Originally broadcasted 3/11/03
A Skyline of a City – Day
An Attic – Day
“This is pointless, you know?” Humphrey Sellers said out of the side of his mouth to his companion. “This bloke’s long gone…why the hell are we worrying about his stuff?”
Nigel Corrigan merely shook his head at his co-worker.
“Hezekiah was one of the most feared abusers of magic in his time,” Corrigan pointed out. “It’s true he may be dead, but his possessions might still be enchanted.”
“Why in bloody hell are we on clean up detail?” Sellers asked as he tossed a few items absently into a box. “Why not have some big-time watcher like Travers or Tyrell handle this mess?”
“Travers is far too busy,” Corrigan replied. He regarded Sellers with a look of annoyance, possibly even disdain. “Besides, once we get the last of this, it’s finally over with.”
“Says you,” Sellers countered. “If it’s not one bleedin’ pointless job, it’s another.”
Corrigan rolled his eyes, as if tired of debating the subject.
“You’ll be worrying about this stuff when it enchants someone or something, and we’ll be in trouble for it,” Corrigan responded. “You know Rupert’s in charge of this one, he’s going to go over everything with a fine toothed comb. We’re going to get every piece of it. Hezekiah’s reign will be over.”
“The old bastard’s been dead for forty years, Nigel,” Sellers shot back. “He can’t hurt us now.”
Corrigan sighed, “Tell that to Novak.”
“What’s that?” Sellers responded, sounding distant. Something in one of the boxes caught his attention.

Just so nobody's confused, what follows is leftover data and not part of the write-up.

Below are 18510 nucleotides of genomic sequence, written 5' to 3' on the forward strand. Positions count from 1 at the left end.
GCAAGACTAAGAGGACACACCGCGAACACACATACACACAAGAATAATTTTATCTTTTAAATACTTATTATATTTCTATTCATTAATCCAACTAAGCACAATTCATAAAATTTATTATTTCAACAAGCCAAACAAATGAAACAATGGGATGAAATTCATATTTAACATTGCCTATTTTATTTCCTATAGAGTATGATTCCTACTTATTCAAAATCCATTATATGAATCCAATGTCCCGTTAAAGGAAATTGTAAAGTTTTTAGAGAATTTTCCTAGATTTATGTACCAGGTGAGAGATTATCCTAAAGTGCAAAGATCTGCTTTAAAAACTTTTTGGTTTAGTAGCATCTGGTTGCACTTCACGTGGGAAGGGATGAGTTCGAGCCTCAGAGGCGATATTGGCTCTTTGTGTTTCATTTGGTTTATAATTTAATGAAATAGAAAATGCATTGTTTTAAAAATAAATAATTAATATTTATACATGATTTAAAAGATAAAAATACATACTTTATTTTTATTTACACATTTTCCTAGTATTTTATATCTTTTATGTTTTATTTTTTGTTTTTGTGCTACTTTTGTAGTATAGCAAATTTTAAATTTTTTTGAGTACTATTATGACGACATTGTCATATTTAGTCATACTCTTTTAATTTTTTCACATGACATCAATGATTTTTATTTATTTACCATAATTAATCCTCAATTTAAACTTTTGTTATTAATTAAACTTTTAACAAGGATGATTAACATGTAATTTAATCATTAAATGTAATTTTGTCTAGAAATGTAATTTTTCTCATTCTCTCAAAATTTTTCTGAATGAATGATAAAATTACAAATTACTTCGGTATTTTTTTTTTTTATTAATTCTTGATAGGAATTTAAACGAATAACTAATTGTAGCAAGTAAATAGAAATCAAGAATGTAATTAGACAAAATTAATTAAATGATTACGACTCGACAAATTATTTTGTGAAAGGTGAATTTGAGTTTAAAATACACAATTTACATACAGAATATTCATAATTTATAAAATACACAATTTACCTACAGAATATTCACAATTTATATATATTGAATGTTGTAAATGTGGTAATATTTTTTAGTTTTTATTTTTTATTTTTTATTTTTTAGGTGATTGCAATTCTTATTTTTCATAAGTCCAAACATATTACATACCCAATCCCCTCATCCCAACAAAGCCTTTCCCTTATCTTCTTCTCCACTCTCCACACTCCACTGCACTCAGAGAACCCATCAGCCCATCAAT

“Geoffrey Novak,” Corrigan went on, oblivious to his partner’s distraction. “Poor lad came across one of Hezekiah’s old books. It was empty, so he kept it…thought nothing of it. Then, one day, he disappears without a trace, along with all of his belongings.”
“Fascinating,” Sellers replied, although his tone suggested he was anything but enthralled. His gaze was still fixed upon the box to which he had he slowly begun making his way over.
“They couldn’t find anything,” Corrigan continued the tale, “except the book of Hezekiah’s. That could be us, Humphrey, if we don’t take this job seriously.”
Sellers laughed as he fished out a hat from the box. It was a ratty old thing – one that someone of Hezekiah’s stature would never own. It was a mixture of gray and brown, though the gray appeared to be dirt that couldn’t be washed out. The rim was torn in several places, with strings dangling from the tears.
“Yes, Nigel,” Sellers joked as he put on the hat and turned to face his partner. “This hat, it’s going to gobble me up if I keep on wearing it. God, have you ever seen anything uglier than this?”
“As a matter of fact…” Corrigan responded by holding up a dusty, old mirror that reflected Sellers. “That’s a pretty horrid sight.”
“You slay me, Nigel, really,” Sellers dryly responded. “Oh! Bloody hell, there’s a ratty outfit to match the ratty hat.”
“Enough!” Corrigan shouted, stopping Sellers dead in his tracks before could finish picking up an old coat and pants. “I’m sick of your jokes! Now just put the sodding hat, with its sodding ensemble wardrobe, into the sodding box!”